Some Thoughts on Fairness

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Some Thoughts on Fairness
I moved to Hartford, CT area in July 2008. Young Tommy Haberstroh couldn't have predicted that.

I grew up in a lovely pretentious town called Westport which is an hour's drive away so I had heard some things about the capital city. Such as: it sucks. It is also the location where most Fairfield County teens smoke their first joint as Dave Matthews Band performs there every year at an oddly-named outdoor venue called "The Meadows" which by the way is a large hill. For those who I grew up with, it is the city you pass on the way to Boston. For the Mallrats fans among us, it's known as The Whale. And some insurance companies, like Aetna and yes, The Hartford, are based there.

And that's pretty much all I could tell you about Hartford. There's so much I didn't know like for instance, the All Traffic Must Stop For Pedestrians Crossing an Intersection rule. Yes, all traffic at an intersection must stop for the pedestrian - not just the perpendicular traffic but also the parallel traffic. I hadn't seen this before.

Now thanks to this rule, when all cars are motionless at stop light I glance around in a nervous panic trying to locate the ambitious pedestrian standing at the corner by the Walk/Don't Walk lamp post. You know, the one with the fun button that we as children couldn't resist to press. Anyway, sure enough, there's a person waiting to cross the street.

Here's how it typically goes down: every car gets the red light, the lamp post repeatedly blasts a loud beeping noise for three minutes long just in case the person is a crawling toddler, the pedestrian struts on their runway of power DIAGONALLY across the intersection, and every driver promptly receives an unhealthy injection of road rage. It's the all-time slowest game of Red Light Green Light.

Since when did the walking with the direction of traffic become obsolete? Why should hundreds (dozens) of people sacrifice three of their precious minutes for the sake of one walker? It's unfair, I tell you. Maybe it's the Westport in me.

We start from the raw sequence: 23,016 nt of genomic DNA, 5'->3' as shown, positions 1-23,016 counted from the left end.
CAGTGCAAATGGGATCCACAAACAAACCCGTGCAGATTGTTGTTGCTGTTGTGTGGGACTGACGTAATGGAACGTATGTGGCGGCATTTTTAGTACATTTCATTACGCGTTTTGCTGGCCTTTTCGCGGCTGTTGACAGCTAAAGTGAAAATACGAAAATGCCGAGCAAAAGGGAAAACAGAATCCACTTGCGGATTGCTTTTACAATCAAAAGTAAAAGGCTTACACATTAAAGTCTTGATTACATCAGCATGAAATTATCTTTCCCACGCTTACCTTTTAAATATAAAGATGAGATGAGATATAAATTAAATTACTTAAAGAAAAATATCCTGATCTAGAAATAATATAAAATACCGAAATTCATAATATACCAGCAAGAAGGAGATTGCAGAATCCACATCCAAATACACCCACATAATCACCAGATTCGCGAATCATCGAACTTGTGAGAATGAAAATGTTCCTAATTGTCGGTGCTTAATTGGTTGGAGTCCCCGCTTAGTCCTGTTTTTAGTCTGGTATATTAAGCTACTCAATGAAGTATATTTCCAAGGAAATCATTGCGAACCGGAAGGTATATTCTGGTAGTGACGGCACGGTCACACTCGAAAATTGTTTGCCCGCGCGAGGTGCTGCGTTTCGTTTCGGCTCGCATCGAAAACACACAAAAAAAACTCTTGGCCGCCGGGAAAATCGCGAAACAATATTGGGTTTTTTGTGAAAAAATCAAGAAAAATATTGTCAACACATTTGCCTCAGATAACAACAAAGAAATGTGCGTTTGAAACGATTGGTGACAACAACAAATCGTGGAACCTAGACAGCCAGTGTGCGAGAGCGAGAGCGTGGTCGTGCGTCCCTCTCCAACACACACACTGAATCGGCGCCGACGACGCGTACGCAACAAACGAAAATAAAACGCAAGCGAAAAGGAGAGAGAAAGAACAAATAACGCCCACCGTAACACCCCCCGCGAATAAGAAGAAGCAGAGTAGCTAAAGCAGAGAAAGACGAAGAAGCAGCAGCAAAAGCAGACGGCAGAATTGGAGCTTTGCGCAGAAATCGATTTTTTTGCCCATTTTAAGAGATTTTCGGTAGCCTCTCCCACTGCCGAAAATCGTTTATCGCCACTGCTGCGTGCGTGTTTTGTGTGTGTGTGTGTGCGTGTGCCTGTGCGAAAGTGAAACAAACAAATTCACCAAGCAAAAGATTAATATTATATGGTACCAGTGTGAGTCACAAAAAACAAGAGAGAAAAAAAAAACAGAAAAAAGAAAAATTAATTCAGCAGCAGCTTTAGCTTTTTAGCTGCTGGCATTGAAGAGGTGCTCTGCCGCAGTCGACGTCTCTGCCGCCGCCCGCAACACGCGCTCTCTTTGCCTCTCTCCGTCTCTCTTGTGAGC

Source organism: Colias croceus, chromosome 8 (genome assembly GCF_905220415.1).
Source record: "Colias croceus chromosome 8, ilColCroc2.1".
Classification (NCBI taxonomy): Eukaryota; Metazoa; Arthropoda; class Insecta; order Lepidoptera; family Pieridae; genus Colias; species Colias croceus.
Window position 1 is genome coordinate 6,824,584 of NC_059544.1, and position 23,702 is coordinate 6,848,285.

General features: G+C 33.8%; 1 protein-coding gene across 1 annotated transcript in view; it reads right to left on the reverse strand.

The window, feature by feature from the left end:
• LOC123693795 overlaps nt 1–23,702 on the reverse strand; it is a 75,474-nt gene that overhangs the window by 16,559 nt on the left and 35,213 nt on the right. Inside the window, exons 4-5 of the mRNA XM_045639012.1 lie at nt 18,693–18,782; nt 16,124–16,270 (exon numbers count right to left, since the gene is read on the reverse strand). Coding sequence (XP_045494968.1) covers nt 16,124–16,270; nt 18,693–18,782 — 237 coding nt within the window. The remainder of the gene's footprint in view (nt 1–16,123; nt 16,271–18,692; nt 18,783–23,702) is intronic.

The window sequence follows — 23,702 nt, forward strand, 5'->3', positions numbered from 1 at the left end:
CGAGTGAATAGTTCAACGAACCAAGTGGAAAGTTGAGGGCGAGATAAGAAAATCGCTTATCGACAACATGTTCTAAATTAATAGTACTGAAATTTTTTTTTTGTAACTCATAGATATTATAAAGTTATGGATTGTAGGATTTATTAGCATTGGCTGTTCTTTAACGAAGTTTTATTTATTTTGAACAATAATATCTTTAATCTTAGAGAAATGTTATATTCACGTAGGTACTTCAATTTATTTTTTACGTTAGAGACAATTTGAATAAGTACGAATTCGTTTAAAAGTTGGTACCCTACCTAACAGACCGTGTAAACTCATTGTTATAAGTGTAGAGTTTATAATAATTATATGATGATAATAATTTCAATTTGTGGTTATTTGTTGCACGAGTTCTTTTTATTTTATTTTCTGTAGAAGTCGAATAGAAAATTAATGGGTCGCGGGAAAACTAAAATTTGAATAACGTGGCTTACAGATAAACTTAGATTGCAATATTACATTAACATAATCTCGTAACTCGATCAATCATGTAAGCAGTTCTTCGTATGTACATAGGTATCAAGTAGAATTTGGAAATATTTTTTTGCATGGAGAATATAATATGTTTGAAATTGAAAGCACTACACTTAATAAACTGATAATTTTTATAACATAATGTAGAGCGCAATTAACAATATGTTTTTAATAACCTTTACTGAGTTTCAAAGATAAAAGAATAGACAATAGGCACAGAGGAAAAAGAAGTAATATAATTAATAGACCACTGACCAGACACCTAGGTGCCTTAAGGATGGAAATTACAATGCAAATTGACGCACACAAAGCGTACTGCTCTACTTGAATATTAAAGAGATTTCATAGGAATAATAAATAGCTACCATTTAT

Which (finally) brings me to Zack Greinke, he of the 2.19 ERA. The always funny, never wrong @KenTremendous tweeted earlier today, "Greinke probably won't win an award for being the best pitcher because his team can't hit. Is that fair in any way, shape, or form?" No, it's not fair and I couldn't have said it better myself... in less than 140 characters.

In its purest sense, the Cy Young Award should be treated differently than the MVP award because the "V" part of the latter warrants some tricky subjectivity that analysts love to waste time arguing the definition of "value". The Cy Young Award, on the other hand, is given to the league's best pitcher of the year. That's it.

Unfortunately, sportswriters aren't very good at evaluating the best pitcher of the year. Why? They're addicted to the win-juice. In the spirit of Ken Tremendous, I'll refer to FJM's glossary for a definition of what a "win" is:

1. The only stat that matters. The only way to pick a Cy Young winner. The thing Billy Beane can't get in the playoffs, no matter how many fancy computers he hires to play baseball for him.
2. A simply awful pitching statistic that should be swallowed up by the earth itself, personified, given ears, and forced to listen to a tape loop of Bermanisms for all of eternity. The reason being – and again, you know this, intuitively, even if you have never quite expressed it to yourself – if Carl Pavano gives up nineteen runs in five innings but the Yankees score 20 runs, and they hold on to win, and Pavano gets the win, is Pavano a good pitcher? No he is not. (This scenario is assuming he ever comes back and actually pitches, btw.) If Francisco Liriano throws 9 innings of no-hit ball, but gives up a run on four consecutive errors by Terry Tiffey and gets a loss, is Francisco Liriano a bad pitcher? No he is not. Wins stink to high heaven as a way to value pitchers because they are in very large part dependent on the actions of the other guys on the team.

Of course, according to Joe Morgan, "Wins and losses are how you measure pitchers" (Baseball For Dummies, p. 289).
Zack Greinke is clearly the best pitcher in the game but he has just 13 wins to his name with about 21 games to play. Since he pitches for the worst team in the league, he will likely end up with 14, maybe 15 wins on the season. How many AL starters have won the Cy Young with less than 16 wins? Zero. It matters to voters. But in the case of the great Zack Greinke (and any case really), it shouldn't.

A pitcher can't record a win if his teammates don't score a run. For the Royals, this happens a lot. It's downright crazy that the best pitcher in the league has the worst run support in the league. Fact: on average, the Royals score 3.5 runs per Greinke start, fewest among qualified AL starters. For perspective, the Angels score on average 6.5 runs per Joe Saunders start, most among qualified AL starters.

Joe Saunders, 13-7, 4.81 ERA.
Zack Greinke, 13-8, 2.19 ERA.

This is why the win statistic as a measurement of pitching value sucks. A guy having a terrible year who pitches for a good team has a better record than a guy who is having one of the best seasons of all time on a bad team. You know how many pitchers have had at least a 200 ERA+? 21 including Cy Young himself. Mr. Greinke has a 200 ERA+ as we speak. Here's a Poz comparison for you:

2003 Pedro Martinez, 29 starts, 186.2 IP, 14-4, 2.21 FIP, 210 ERA+, 206 K, 42 BB
2009 Zack Greinke, 29 starts, 205.1 IP, 13-8, 2.33 FIP, 200 ERA+, 216 K, 47 BB

Pedro finished third that year in the Cy Young with zero first place votes. Let's hope Greinke doesn't share the same fate this year. It's only fair.

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